Featuring a rather diverse program, the Lydian String Quartet’s first concert since naming new violist, Mark Berger, was witnessed by a nearly sold-out Slosberg Hall. Though playing to a home crowd, Brandeis University’s resident string quartet was exceptionally well received, earning a standing ovation at the intermission and at the end of Saturday night.
About an hour beforehand, first violinist Daniel Stepner introduced Berger, who gave a pre-concert lecture. Berger graduated with his Ph.D in Composition from Brandeis in ’11 and explained his special connection with the works of the program. The concept and content had been buzzing around his head for quite some time, he explained, starting about a decade ago as a fellow at Tanglewood. That summer he played Carter’s first string quartet, while in the evenings, composing his Master’s Thesis—also a string quartet. Knowing that he would soon head to Brandeis for his doctoral program, he anticipated that the Lydians would play it—which linked this ensemble to him and the Carter piece that influenced him so. Now, its come full circle, as Berger is finally playing the Carter again, but this time as the newest member of the Lydians. Given the Carter’s intense rhythmic challenges, Berger felt that the need to ‘think with one rhythmic mind’ would be a synergizing experience as the group works to become fully integrated.
In addition to this personal connection with Carter, the aesthetically disparate pieces connected via the common thread of dreams. Glass String quartet No. 5 and Haydn’s Op 50 No. 5 “The Dream” also graced the program. Though concert’s subtitle “Its About Time” ostensibly refers to their return from performance hiatus, it connected to the content of the program as well: time occurs differently in each of these dream-related pieces. Glass’ additive processes contrast Haydn’s Classical notions of time – and Carter’s disjunct depiction of time, featuring multiple tempi at once, takes it to a further extreme.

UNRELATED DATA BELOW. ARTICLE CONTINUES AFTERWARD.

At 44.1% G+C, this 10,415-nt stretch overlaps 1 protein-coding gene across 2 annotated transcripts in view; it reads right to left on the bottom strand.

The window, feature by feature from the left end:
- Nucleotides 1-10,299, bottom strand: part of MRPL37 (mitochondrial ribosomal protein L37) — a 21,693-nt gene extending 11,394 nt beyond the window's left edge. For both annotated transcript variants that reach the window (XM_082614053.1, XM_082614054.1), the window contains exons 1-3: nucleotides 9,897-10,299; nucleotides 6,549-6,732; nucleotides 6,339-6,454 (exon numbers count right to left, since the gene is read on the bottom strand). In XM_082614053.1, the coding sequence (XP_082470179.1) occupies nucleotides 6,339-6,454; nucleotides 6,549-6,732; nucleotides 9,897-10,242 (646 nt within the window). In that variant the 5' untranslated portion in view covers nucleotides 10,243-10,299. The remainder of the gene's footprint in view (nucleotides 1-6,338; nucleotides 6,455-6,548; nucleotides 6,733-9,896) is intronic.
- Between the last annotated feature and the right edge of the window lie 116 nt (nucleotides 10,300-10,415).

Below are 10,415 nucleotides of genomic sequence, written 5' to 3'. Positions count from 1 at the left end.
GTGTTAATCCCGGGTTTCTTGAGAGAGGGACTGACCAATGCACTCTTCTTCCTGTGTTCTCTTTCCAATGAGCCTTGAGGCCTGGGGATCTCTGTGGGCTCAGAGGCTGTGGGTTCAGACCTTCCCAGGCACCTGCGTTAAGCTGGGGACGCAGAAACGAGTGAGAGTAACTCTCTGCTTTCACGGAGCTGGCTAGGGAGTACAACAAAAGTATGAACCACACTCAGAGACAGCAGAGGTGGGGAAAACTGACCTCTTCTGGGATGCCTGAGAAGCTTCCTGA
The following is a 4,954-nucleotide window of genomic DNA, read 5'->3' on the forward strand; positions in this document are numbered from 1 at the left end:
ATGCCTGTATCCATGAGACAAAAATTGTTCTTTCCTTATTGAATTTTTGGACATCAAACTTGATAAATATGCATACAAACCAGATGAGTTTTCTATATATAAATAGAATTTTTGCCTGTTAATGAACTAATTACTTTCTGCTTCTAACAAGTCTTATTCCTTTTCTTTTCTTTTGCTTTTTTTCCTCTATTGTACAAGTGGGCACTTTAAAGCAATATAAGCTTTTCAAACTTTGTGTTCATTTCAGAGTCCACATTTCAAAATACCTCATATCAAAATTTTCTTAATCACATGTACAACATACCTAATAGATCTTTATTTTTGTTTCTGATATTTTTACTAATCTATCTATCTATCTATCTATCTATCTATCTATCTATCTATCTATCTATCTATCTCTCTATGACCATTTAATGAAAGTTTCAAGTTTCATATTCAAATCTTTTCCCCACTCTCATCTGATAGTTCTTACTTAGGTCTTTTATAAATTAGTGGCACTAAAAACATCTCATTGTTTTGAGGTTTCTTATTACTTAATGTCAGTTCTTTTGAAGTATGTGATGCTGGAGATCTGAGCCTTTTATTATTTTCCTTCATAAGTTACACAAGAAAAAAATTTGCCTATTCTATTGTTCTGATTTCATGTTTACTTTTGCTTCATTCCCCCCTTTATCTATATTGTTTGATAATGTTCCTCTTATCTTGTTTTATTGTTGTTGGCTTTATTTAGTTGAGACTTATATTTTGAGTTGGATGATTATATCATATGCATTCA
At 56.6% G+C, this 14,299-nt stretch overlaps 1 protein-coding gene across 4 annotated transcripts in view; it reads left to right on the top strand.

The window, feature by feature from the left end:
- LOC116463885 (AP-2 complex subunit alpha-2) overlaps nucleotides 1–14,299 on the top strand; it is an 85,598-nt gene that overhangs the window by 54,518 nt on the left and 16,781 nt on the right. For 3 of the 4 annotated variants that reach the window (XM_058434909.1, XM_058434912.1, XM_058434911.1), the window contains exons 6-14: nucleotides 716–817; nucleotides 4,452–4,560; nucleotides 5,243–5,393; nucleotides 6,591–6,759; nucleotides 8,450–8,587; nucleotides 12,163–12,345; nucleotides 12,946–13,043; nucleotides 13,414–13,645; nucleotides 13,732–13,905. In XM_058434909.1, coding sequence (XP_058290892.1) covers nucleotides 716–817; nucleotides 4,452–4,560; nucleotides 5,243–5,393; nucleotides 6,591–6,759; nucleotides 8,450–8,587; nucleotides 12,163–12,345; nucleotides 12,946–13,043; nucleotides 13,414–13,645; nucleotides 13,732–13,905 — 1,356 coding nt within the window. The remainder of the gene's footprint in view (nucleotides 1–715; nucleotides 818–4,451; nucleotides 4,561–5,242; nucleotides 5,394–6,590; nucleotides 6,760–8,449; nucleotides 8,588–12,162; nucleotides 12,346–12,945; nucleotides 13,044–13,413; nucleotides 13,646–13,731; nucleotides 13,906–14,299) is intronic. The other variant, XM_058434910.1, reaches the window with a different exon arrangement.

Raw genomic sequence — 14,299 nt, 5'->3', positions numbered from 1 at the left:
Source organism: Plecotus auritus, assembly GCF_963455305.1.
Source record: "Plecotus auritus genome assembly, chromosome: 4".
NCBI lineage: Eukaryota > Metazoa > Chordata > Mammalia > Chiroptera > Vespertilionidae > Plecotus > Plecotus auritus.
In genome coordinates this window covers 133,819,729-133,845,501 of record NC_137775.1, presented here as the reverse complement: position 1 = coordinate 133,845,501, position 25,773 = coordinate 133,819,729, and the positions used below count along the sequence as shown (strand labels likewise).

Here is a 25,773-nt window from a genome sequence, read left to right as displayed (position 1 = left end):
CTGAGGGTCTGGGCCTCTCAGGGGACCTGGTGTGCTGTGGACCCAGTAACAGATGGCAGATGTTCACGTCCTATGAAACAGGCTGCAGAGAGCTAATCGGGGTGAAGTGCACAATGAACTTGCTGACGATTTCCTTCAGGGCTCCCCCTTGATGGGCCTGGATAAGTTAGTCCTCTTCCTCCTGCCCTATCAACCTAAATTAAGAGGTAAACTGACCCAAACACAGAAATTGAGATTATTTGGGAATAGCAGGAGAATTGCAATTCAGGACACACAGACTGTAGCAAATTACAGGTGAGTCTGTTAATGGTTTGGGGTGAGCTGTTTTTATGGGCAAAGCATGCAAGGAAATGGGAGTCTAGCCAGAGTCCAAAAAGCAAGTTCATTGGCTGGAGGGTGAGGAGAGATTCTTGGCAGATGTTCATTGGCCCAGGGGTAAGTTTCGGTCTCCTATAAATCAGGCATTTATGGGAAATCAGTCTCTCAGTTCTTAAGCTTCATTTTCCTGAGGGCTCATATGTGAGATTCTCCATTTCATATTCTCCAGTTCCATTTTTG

Taking the stage, the men brandished differing colored ties, violinist Judith Eissenberg wearing a splendid chemise of bright colors—and each with a different color and length of hair, among them, brown, balding, shoulder-length, silver, and white. Physically, their movements matched this disunity in colors; each player moved with their own vocabulary of movements, moving together only to triumphantly raise bows at the ends of some Haydn movements, as a synchronized final gesture. Though not a detriment to their quality, musically and otherwise, this quartet feels like it’s made up of four distinct players.
Despite these differences, their sound blended extremely well, delving first into the Haydn. In the slow second movement, Stepner really sang through his instrument, caressing a long single note, shaping it with many slight colors as the other voices moved around him. Dedicated to the King of Prussia, an amateur cellist, this work featured a more intricate and prominent cello part. Joshua Gordon had no problem taking these more prominent moments. However, I was more in awe of his ensemble playing, alternating between prominent pedal tone in one measure, to blending seamlessly with the higher voices in the next: the sort of work of a master performer. Overall, their convincing interpretation really made you wonder why this particular Haydn is so rarely performed.